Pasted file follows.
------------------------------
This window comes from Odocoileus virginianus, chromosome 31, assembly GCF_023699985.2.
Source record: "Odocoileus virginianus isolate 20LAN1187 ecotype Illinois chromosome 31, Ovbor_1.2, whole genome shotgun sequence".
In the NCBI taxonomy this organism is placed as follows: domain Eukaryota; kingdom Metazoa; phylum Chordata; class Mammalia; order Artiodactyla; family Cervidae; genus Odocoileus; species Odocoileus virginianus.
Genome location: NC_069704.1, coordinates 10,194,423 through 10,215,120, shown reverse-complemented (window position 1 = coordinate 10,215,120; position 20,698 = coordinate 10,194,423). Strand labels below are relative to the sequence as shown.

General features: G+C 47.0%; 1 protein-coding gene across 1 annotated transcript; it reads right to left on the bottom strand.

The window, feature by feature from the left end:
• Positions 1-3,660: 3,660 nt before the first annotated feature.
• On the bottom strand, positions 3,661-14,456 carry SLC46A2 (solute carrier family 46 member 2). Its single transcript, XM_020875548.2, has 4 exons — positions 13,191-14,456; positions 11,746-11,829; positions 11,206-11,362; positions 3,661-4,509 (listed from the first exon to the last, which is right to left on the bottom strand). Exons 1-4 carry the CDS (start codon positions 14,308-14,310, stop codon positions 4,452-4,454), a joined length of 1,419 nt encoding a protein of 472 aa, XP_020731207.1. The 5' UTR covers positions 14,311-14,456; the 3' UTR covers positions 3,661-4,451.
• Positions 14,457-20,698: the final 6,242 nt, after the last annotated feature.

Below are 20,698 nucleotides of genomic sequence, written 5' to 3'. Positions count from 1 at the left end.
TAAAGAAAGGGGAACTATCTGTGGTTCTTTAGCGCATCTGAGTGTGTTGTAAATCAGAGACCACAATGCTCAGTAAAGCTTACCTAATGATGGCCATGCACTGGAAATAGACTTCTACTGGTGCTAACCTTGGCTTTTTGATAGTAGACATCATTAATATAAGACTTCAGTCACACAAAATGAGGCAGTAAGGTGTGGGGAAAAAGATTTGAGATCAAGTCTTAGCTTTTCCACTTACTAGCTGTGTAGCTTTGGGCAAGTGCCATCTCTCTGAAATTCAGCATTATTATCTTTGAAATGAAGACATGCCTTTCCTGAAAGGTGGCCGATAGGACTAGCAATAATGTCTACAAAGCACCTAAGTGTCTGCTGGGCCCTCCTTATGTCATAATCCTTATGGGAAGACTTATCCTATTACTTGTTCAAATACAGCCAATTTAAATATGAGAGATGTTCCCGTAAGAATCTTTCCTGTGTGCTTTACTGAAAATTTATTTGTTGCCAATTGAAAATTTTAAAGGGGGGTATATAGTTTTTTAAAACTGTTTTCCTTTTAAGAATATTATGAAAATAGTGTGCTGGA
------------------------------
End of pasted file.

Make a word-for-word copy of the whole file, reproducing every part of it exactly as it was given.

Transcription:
This window comes from Odocoileus virginianus, chromosome 31, assembly GCF_023699985.2.
Source record: "Odocoileus virginianus isolate 20LAN1187 ecotype Illinois chromosome 31, Ovbor_1.2, whole genome shotgun sequence".
In the NCBI taxonomy this organism is placed as follows: domain Eukaryota; kingdom Metazoa; phylum Chordata; class Mammalia; order Artiodactyla; family Cervidae; genus Odocoileus; species Odocoileus virginianus.
Genome location: NC_069704.1, coordinates 10,194,423 through 10,215,120, shown reverse-complemented (window position 1 = coordinate 10,215,120; position 20,698 = coordinate 10,194,423). Strand labels below are relative to the sequence as shown.

General features: G+C 47.0%; 1 protein-coding gene across 1 annotated transcript; it reads right to left on the bottom strand.

The window, feature by feature from the left end:
• Positions 1-3,660: 3,660 nt before the first annotated feature.
• On the bottom strand, positions 3,661-14,456 carry SLC46A2 (solute carrier family 46 member 2). Its single transcript, XM_020875548.2, has 4 exons — positions 13,191-14,456; positions 11,746-11,829; positions 11,206-11,362; positions 3,661-4,509 (listed from the first exon to the last, which is right to left on the bottom strand). Exons 1-4 carry the CDS (start codon positions 14,308-14,310, stop codon positions 4,452-4,454), a joined length of 1,419 nt encoding a protein of 472 aa, XP_020731207.1. The 5' UTR covers positions 14,311-14,456; the 3' UTR covers positions 3,661-4,451.
• Positions 14,457-20,698: the final 6,242 nt, after the last annotated feature.

Below are 20,698 nucleotides of genomic sequence, written 5' to 3'. Positions count from 1 at the left end.
TAAAGAAAGGGGAACTATCTGTGGTTCTTTAGCGCATCTGAGTGTGTTGTAAATCAGAGACCACAATGCTCAGTAAAGCTTACCTAATGATGGCCATGCACTGGAAATAGACTTCTACTGGTGCTAACCTTGGCTTTTTGATAGTAGACATCATTAATATAAGACTTCAGTCACACAAAATGAGGCAGTAAGGTGTGGGGAAAAAGATTTGAGATCAAGTCTTAGCTTTTCCACTTACTAGCTGTGTAGCTTTGGGCAAGTGCCATCTCTCTGAAATTCAGCATTATTATCTTTGAAATGAAGACATGCCTTTCCTGAAAGGTGGCCGATAGGACTAGCAATAATGTCTACAAAGCACCTAAGTGTCTGCTGGGCCCTCCTTATGTCATAATCCTTATGGGAAGACTTATCCTATTACTTGTTCAAATACAGCCAATTTAAATATGAGAGATGTTCCCGTAAGAATCTTTCCTGTGTGCTTTACTGAAAATTTATTTGTTGCCAATTGAAAATTTTAAAGGGGGGTATATAGTTTTTTAAAACTGTTTTCCTTTTAAGAATATTATGAAAATAGTGTGCTGGA